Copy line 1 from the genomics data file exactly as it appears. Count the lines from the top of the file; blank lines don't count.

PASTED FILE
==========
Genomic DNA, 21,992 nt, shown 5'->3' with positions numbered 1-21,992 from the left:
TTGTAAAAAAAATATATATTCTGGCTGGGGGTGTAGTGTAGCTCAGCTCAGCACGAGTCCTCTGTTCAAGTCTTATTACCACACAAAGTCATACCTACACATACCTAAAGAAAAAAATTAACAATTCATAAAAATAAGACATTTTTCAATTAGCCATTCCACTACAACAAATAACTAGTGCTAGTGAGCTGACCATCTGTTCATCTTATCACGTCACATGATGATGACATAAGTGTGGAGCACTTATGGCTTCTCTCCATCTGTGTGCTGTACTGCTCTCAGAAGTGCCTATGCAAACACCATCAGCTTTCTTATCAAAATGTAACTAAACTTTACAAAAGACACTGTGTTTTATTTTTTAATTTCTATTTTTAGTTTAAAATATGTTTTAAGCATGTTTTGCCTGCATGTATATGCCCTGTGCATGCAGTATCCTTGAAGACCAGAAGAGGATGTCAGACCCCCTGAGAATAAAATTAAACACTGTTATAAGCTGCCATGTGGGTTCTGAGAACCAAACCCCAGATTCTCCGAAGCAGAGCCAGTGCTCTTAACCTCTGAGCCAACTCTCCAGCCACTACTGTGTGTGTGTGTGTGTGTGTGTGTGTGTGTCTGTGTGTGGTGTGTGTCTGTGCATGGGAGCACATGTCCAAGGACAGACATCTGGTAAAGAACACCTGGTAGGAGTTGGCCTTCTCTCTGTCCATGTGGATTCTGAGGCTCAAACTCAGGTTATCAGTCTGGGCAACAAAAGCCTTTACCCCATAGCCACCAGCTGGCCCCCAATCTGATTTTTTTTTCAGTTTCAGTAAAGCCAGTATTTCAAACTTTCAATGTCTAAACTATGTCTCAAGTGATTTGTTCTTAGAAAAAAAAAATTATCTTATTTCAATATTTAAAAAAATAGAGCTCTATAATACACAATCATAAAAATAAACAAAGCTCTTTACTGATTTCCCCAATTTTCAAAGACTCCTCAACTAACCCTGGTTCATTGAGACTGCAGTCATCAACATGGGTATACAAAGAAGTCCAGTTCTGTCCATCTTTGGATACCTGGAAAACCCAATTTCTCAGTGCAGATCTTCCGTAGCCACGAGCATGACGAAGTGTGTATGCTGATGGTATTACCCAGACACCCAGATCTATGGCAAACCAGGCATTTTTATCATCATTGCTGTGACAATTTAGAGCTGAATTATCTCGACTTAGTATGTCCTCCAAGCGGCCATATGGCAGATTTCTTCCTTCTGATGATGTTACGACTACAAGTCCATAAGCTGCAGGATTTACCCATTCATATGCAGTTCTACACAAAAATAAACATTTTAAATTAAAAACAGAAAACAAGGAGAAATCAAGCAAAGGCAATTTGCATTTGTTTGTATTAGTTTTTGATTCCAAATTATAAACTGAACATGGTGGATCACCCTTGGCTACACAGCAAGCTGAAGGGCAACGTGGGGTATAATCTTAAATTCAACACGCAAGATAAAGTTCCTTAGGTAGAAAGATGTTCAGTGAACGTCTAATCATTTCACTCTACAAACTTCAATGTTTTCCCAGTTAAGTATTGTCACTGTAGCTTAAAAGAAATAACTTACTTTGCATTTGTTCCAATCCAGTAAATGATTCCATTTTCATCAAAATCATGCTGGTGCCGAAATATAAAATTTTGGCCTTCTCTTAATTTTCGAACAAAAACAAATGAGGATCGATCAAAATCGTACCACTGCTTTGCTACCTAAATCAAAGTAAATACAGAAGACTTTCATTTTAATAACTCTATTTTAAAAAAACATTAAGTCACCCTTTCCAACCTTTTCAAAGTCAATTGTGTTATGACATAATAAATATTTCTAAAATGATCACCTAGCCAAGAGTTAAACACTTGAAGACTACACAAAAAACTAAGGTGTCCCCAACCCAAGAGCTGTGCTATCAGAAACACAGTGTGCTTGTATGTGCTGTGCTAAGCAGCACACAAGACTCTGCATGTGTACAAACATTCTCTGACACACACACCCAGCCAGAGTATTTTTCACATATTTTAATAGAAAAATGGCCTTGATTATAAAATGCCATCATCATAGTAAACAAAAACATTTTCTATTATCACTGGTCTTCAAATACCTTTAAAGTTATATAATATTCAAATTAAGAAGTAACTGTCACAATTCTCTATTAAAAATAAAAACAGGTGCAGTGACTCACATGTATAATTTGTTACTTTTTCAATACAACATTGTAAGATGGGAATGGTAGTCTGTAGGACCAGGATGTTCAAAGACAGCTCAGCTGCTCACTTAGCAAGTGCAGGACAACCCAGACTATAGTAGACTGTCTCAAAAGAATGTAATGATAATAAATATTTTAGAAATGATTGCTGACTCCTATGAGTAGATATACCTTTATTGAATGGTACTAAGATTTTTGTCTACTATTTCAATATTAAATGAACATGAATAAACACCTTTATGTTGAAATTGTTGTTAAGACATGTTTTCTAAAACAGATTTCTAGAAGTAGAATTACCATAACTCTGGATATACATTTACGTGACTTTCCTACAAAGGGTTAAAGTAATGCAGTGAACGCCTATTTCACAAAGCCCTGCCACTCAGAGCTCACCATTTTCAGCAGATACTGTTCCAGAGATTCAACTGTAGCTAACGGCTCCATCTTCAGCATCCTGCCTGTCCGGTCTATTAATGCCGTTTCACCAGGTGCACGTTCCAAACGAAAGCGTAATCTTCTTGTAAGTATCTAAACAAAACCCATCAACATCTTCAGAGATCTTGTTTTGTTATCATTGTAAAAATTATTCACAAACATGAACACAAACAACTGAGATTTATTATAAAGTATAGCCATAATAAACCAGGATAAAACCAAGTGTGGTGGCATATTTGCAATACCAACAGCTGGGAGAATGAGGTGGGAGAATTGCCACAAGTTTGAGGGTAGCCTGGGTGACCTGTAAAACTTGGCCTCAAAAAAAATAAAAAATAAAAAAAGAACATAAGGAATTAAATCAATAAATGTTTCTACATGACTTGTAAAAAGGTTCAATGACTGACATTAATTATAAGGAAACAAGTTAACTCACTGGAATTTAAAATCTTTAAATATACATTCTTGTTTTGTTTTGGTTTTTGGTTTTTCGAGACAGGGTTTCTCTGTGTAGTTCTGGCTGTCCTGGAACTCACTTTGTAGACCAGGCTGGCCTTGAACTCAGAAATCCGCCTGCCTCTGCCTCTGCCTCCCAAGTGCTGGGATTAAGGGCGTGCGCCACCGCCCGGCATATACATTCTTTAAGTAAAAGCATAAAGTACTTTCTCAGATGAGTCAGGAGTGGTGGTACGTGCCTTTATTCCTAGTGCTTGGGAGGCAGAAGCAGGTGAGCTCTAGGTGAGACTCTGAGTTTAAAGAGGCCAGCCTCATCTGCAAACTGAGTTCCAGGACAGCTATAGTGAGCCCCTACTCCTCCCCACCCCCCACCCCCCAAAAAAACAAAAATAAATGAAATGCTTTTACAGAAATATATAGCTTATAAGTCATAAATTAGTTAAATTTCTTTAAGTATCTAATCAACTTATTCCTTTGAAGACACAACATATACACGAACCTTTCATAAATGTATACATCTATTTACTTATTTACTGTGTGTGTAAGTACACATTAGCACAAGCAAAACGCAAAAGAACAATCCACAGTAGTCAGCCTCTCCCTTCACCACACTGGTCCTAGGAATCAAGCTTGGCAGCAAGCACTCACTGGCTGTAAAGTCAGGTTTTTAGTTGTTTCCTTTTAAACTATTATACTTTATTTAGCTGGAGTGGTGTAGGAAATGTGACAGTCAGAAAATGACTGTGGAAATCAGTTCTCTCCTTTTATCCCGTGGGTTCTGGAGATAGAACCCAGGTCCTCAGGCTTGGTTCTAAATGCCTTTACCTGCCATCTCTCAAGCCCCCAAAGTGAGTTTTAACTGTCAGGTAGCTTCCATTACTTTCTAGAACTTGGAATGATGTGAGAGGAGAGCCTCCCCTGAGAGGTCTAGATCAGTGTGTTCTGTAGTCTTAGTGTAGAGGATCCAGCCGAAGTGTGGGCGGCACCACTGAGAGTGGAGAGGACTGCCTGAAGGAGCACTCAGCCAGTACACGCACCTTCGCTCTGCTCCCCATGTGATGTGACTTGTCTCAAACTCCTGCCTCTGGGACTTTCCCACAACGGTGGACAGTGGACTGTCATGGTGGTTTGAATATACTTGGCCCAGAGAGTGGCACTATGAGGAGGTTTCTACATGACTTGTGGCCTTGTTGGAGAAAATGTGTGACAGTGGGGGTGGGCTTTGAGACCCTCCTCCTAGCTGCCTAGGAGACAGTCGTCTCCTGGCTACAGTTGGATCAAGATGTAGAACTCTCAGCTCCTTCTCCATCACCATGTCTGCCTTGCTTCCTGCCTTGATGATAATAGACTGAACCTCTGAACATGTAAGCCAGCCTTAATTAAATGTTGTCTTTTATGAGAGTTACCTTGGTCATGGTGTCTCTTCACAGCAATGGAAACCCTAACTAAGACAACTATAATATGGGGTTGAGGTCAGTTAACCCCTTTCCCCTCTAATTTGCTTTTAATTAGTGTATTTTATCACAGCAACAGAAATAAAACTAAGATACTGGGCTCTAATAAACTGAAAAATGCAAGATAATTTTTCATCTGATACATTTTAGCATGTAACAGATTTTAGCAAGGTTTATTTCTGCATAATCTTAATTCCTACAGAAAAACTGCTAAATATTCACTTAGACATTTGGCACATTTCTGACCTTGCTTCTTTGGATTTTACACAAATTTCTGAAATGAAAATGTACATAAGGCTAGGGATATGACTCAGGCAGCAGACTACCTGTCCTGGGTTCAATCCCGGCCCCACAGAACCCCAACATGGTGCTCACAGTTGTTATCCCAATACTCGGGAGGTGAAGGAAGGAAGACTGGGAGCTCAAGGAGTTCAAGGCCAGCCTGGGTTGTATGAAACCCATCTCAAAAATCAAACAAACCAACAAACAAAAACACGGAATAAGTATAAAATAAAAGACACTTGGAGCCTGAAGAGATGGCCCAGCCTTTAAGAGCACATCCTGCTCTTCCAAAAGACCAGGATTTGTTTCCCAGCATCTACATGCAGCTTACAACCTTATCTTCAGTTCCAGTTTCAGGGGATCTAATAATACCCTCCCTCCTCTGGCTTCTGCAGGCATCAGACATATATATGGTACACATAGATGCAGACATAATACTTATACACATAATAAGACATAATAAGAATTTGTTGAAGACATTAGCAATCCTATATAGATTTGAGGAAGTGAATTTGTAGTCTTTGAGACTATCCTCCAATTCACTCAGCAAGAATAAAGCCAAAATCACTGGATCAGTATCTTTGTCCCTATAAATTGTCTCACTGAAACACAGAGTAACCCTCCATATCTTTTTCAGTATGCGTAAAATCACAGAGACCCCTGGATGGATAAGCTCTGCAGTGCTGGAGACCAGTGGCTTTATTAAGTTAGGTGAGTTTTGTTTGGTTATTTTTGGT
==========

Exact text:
Genomic DNA, 21,992 nt, shown 5'->3' with positions numbered 1-21,992 from the left: